Laser Safety Requirements If your lab uses Class 3b and Class 4 open laser setups, make sure lab doors are properly posted, all lab personnel are aware of lab-specific laser standard operating procedures and beam alignment procedures and have appropriate eye protection available. The lab should maintain copies of these procedures signed by laser users.
  Engineered sharps and safe sharps disposal Use safety engineered sharps whenever possible. Emphasize that users recap a needle only when absolutely necessary. Never leave a needle or other sharp unattended, or place a needle or other sharp in trash or biohazard bag!
  Fact Sheets Select pertinent fact sheets for group discussion.

  Waste Disposal Review hazardous waste disposal procedures, including waste segregation, labeling, appropriate use/placement of containers (see Page 2 of the Hazardous Waste Disposal Fact Sheet), placing lids on bio-cans and table top containers when not in use, and record keeping. Only appropriate, properly labeled containers can be picked up. Chemical waste containers must be labeled with the official “Hazardous Waste” label, and the accumulation start date clearly marked. The label must also include: (a) composition (NO abbreviations or chemical formulas); (b) solid/liquid; (c) hazardous properties (e.g. flammable); (d) PI name; and (e) lab location.  Review biohazardous and pathological waste disposal procedures, and sharps disposal. Please use EHSA for any type of hazardous waste pickup such as biological, chemical, radiological or universal.
  Record Keeping Review record-keeping procedures, such as Disposal Record forms, Controlled Substance Logs, Radioactive Material Usage Records, Transfer of Radioactive Material forms, and Wipe Test results (if required).
  Emergency Response and Notification Discuss reporting accidents and incidents that involve hazardous materials (including biologicals), and what to do following an exposure, including how and where to obtain medical attention, and what documentation is required. See Emergency Notification Protocol web page.
  Non-Emergency Injury and Illness Reporting and Treatment Locations Review the fact sheet.
  Emergency Equipment Ensure all personnel are aware of the location of fire extinguishers, emergency showers, emergency eyewashes, drench hoses, first aid kits, spill kits, HF burn kits, and phenol first-aid kits. Inspect the items in first aid kits, HF burn kits, and phenol first aid kits and replace any which are past the expiration date.
  Phenol Safety If your lab uses phenol or phenol-containing reagents (e.g. phenol-chloroform, TRI Reagent®), please review the Phenol Safety Fact Sheet. Ensure phenol users employ appropriate PPE (as detailed in the Fact Sheet). It is strongly recommended that labs which use phenol are provided with a phenol first aid kit, as described in the Fact Sheet.
  HF Safety If your lab employs hydrofluoric acid, review safety information ( and fact sheet. Ensure your lab is provided with HF first-aid supplies (calcium gluconate gel). Procedures employing HF should be covered by a written SOP. All HF users should be trained in safe use, and the training recorded.


Use the table to check off the safety topics you cover and use the attached Site-Specific Training Record (SSTR) to document attendance. Submit both table and SSTR to EH&S via email  Please complete within 60 days of this notice. [2]

Bloodborne Pathogen Training Requirements

Check Topic Description
  1.      An Accessible Copy of the Standard Inform personnel of where to find the Cal/OSHA Bloodborne Pathogens Standard and an explanation of its contents (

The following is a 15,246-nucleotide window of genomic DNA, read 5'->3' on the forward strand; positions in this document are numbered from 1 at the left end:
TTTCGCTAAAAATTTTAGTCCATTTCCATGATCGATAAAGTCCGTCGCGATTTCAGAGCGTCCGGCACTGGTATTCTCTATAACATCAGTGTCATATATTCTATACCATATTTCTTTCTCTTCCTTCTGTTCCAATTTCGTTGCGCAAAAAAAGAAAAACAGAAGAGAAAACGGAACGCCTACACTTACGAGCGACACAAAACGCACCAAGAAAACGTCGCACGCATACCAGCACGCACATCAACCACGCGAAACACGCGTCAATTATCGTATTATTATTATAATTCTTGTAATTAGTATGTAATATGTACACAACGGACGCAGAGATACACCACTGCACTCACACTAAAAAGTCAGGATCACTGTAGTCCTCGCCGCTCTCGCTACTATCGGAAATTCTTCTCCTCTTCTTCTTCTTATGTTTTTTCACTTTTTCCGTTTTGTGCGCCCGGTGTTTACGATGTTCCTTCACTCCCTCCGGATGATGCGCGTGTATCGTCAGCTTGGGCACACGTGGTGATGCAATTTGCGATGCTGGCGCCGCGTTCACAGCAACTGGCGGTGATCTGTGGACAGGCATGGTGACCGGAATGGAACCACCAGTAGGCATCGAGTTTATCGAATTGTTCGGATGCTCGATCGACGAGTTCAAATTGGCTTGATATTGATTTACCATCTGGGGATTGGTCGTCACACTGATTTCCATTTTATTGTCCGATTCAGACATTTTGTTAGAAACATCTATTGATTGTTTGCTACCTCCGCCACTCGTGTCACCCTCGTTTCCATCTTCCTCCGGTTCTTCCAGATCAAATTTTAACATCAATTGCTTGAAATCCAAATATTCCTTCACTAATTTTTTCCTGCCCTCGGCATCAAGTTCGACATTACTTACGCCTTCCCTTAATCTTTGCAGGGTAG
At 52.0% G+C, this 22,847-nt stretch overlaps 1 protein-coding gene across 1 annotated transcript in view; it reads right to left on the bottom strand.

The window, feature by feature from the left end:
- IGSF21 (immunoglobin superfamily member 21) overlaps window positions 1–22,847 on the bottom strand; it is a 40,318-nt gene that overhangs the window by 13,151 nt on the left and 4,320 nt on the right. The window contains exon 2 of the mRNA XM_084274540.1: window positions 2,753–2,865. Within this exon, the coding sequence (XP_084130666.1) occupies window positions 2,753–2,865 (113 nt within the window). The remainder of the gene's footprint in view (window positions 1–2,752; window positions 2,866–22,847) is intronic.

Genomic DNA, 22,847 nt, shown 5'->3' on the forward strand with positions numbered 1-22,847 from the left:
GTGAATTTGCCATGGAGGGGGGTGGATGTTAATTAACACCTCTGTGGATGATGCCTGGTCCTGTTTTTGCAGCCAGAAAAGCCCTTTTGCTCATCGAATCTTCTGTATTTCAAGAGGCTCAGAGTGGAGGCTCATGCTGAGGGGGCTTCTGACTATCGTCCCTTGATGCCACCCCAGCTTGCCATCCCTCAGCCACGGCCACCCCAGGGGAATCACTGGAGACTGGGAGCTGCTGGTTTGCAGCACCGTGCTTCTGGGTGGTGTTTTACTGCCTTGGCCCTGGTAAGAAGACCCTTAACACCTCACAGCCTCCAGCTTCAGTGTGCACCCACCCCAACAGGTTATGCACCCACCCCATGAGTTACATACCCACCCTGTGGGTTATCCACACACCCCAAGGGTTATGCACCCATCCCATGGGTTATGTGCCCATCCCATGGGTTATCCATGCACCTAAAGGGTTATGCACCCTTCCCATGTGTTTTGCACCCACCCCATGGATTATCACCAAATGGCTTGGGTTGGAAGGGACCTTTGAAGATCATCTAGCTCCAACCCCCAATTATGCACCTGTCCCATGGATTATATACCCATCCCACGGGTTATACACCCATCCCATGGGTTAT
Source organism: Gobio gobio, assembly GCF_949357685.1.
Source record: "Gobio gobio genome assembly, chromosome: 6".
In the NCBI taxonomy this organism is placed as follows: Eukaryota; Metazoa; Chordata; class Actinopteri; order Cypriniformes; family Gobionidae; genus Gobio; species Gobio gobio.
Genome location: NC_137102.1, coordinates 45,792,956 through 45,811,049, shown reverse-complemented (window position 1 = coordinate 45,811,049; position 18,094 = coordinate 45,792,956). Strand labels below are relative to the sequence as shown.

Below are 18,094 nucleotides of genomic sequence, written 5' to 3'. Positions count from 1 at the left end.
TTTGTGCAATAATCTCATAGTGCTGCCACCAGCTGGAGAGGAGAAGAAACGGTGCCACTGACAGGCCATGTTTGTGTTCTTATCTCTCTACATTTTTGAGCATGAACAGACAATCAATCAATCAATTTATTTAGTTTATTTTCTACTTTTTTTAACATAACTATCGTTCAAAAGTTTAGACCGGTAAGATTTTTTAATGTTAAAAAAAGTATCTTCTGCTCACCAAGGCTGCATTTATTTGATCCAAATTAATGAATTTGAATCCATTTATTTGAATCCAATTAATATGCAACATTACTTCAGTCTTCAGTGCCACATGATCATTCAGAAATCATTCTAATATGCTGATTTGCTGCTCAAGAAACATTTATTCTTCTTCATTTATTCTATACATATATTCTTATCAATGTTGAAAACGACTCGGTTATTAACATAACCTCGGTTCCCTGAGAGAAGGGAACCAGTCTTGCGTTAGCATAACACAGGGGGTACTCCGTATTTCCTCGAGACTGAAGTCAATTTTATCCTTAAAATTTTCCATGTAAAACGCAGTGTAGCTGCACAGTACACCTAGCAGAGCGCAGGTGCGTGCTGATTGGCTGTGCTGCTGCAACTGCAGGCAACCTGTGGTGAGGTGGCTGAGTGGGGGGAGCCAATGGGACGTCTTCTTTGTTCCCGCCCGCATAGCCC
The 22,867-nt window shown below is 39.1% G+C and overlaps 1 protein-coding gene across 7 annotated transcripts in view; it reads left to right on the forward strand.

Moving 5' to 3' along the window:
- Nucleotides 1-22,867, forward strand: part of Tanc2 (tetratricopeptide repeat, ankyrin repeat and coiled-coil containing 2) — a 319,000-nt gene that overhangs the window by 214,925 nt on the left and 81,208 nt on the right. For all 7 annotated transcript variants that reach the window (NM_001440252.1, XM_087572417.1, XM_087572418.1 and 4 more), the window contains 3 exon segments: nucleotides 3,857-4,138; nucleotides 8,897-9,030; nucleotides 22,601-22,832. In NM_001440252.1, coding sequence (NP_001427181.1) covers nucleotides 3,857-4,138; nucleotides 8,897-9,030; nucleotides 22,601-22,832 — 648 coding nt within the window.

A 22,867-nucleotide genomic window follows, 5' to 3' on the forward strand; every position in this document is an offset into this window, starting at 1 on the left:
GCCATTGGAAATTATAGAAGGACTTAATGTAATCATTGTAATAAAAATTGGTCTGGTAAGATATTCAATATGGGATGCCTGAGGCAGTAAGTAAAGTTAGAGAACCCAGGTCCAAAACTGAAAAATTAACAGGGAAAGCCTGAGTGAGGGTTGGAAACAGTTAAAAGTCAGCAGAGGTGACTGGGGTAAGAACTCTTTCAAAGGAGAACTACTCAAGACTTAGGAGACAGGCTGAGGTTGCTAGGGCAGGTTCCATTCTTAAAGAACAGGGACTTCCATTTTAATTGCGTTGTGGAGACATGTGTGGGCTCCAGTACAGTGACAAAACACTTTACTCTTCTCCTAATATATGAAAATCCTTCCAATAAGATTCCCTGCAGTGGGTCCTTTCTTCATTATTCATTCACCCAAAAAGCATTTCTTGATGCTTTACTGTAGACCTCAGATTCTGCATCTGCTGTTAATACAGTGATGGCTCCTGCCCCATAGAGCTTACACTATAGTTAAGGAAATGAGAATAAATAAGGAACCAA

2.      Epidemiology & Symptoms Explain general epidemiology & symptoms of bloodborne pathogens.
  3.      Modes of Transmission Explain the modes of transmission of bloodborne pathogens.
  4.      Risk Identification Explain the appropriate methods to recognize tasks and other activities that may involve exposure to blood and other potentially infectious materials (OPIM).
  5.      Exposure Control Plan Explain your lab’s Exposure Control Plan and how employee(s) can obtain a copy of the written plan.  Review what to do in case of exposure.
  6.      Methods of Compliance Explain the use and limitations of methods to prevent or reduce exposure, including appropriate engineering (engineered sharps, biosafety cabinets), administrative or work practice controls, and personal protective equipment (gloves, safety glasses).
  7.      Decontamination and Disposal Review proper decontamination and disposal procedures.
  8.      Personal Protective Equipment Discuss selection, proper use, location, removal, handling, decontamination and disposal of personal protective equipment for work in your lab.
  9.      Hepatitis B Vaccination Remind personnel about the Hepatitis B vaccine, its efficacy, safety, benefits of being vaccinated, and that it is provided free of charge to employees through the USC Medical Surveillance Program at (323) 442-2200 or
  10.  Emergencies Provide information on appropriate actions and persons to contact in an emergency involving blood or OPIM – USC BBP Exposure Procedure.
  11.  Exposure Incident, Post-Exposure Evaluation, and Follow-Up Explain exposure incident procedures, including how to report an incident, location of medical facilities, and that medical follow-up that will be available.  Note: If a Sharp is involved, the Sharps Injury form must be completed for OSHA recordkeeping in addition to the Supervisor’s Report of Injury.
  12.  Signs and Labels Explain all signs, labels and/or color coding required in the lab.
  13.  Interactive Questions and Answers Provide an opportunity for interactive questions and answers.

The above are minimum required training topics.  View and the USC Bloodborne Pathogen Program for more information. NOTE: Additional training is required for employees of HIV, HBV and HCV Research Laboratories. Contact EH&S at for information.


Complete above checklist and Site-Specific Training Record. Send both to Include qualification of Trainer (e.g., PI, MD, Nurse, or Lab manager). Please complete within 60 days of this notice.


[1] The Institutional Biosafety Committee (IBC) and the Radiation Safety Committee (RSC) will delay approval of research protocols if refresher training is not current for listed staff. Radioactive material and controlled substances deliveries will be withheld after March 1, 2018 to labs whose authorized staff have not completed training.

[2] The Institutional Biosafety Committee (IBC) and the Radiation Safety Committee (RSC) will delay approval of research protocols if refresher training is not current for listed staff. Radioactive material and controlled substances deliveries will be withheld after March 1, 2017 to labs whose authorized staff have not completed training.